MONDAY, Sept. 11, 2006 (HealthDay News) -- While a devastated New Orleans still struggles to recover from Hurricane Katrina, the city apparently has avoided one of the storm's most-feared consequences -- "toxic soup" contamination of its soil.
That's the conclusion of dozens of scientific papers that show the hurricane-related flooding did not increase soil levels of heavy metals such as lead and arsenic; pesticides; or petrochemicals such as benzene, toluene, ethylbenzene and xylenes, collectively known as BTEX.
The papers were presented Monday at the start of the American Chemical Society's four-day annual meeting in San Francisco.
"Overall, there wasn't an acute health threat," said Dr. Maureen Lichtveld, chairwoman of environmental health sciences at the Tulane University School of Public Health and Tropical Medicine in New Orleans.
At least from an environmental health perspective, that means it's probably safe for most residents to return and rebuild their damaged homes, Lichtveld said.
Michael T. Abel, of Texas Tech University, and colleagues presented research showing that Katrina, which struck the Gulf Coast on Aug. 29, 2005, did not make a significant difference in soil and sediment levels of heavy metals.
"It is 'good news' that the city's scenario did not worsen and metal concentrations are in accordance with other cities of similar size and age," Abel said. "However, it should be noted that many of the soils/sediments had concentrations of lead and arsenic that exceeded human health soil screening levels set by the U.S. Environmental Protection Agency."
Of the 77 sites that Abel and his team tested, 14 (primarily in the southern district) had potentially hazardous levels of lead and 12 (primarily in the eastern district) had potentially hazardous levels of arsenic.
"Like many old cities, New Orleans has high surface soil levels of lead because of the lead paint that was used," Lichtveld said. "But that was there before Katrina."
Lead exposure can have adverse effects on the brain, blood, kidneys and endocrine system, particularly in children who play in contaminated soil and don't wash their hands. So, in areas where high lead levels have been detected, it may be necessary to either strip the topsoil or cover it with uncontaminated topsoil, Abel said.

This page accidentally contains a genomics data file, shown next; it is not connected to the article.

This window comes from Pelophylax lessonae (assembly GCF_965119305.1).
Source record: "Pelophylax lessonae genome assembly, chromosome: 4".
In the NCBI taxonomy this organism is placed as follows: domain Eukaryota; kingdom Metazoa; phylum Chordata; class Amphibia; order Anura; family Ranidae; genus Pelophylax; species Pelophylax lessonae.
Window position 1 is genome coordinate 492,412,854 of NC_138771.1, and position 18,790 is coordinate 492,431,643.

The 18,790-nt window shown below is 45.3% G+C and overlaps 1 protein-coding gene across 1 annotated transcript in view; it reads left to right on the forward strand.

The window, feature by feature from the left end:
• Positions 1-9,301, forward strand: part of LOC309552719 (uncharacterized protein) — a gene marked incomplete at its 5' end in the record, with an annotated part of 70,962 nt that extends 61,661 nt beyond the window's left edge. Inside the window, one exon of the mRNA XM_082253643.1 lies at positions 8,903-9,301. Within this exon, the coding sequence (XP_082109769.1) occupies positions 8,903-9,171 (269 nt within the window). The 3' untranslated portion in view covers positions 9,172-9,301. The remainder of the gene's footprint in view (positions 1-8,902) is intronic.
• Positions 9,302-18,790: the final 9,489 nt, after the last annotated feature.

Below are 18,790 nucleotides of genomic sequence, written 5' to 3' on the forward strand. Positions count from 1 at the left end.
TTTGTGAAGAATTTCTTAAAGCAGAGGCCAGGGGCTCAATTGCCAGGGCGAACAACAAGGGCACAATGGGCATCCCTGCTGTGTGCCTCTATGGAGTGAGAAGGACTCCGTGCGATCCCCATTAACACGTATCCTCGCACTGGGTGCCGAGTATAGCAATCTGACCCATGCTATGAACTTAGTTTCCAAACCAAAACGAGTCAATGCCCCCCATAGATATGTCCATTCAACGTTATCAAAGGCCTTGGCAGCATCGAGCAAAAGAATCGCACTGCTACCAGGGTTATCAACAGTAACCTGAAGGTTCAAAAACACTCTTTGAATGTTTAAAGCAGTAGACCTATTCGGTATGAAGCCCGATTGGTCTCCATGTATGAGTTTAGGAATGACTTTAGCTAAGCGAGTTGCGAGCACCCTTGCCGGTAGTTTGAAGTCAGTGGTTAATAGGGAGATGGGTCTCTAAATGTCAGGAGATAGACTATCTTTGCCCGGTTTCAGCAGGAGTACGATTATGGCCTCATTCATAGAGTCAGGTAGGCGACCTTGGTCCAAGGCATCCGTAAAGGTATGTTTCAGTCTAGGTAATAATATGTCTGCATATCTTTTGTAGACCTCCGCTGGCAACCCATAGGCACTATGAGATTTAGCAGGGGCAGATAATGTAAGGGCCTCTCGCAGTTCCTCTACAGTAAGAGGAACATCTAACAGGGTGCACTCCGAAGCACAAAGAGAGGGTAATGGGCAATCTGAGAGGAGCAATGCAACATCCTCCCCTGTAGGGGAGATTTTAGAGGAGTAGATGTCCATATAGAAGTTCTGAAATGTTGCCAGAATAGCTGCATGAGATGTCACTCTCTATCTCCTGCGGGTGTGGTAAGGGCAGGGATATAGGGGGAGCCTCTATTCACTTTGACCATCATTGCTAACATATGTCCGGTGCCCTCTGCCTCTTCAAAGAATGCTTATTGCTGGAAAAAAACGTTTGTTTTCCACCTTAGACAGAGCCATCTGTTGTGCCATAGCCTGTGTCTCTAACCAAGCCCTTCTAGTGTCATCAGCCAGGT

Abel was surprised to find that post-Katrina contamination wasn't worse. "With the innumerable number of sources for toxic compounds being submerged by floodwaters, such as industrial facilities, gas stations, vehicles and so on, I expected to at least see a dispersion from high concentrations of contaminants to low concentrations across New Orleans," he said.
Although Abel is uncertain why the contamination wasn't more widespread, he suggested it may be because the brackish floodwater was highly alkaline. "This could explain the floodwaters' inability to mobilize and disperse metals," he said.
Jianmin Wang, an assistant professor in the School of Engineering at the University of Missouri-Rolla, and his colleagues presented research showing that soil and sediment levels of pesticides and BTEX in New Orleans were generally very low and not of great concern.
"This research focuses on the extractable or leachable pollutants, which is more meaningful when assessing the practical environmental health impact," Wang said in a statement.
Lichtveld isn't surprised that chemical contamination wasn't significant after Katrina. "You have to look at where the flooding originated," she said. "There was sampling of the fish, shrimp and oysters from Lake Pontchartrain that did not find levels that were an immediate health concern."
"Areas that were flooded were not primarily in areas where hazardous waste sites were located," she added.
Ruth A. Hathaway, organizer of the conference symposium "Recovery From and Prevention of Natural Disasters," said in a statement, "The data shows that there is no real need to ban fish consumption."
For more on the impact of flooding caused by Hurricane Katrina, visit the American Chemical Society.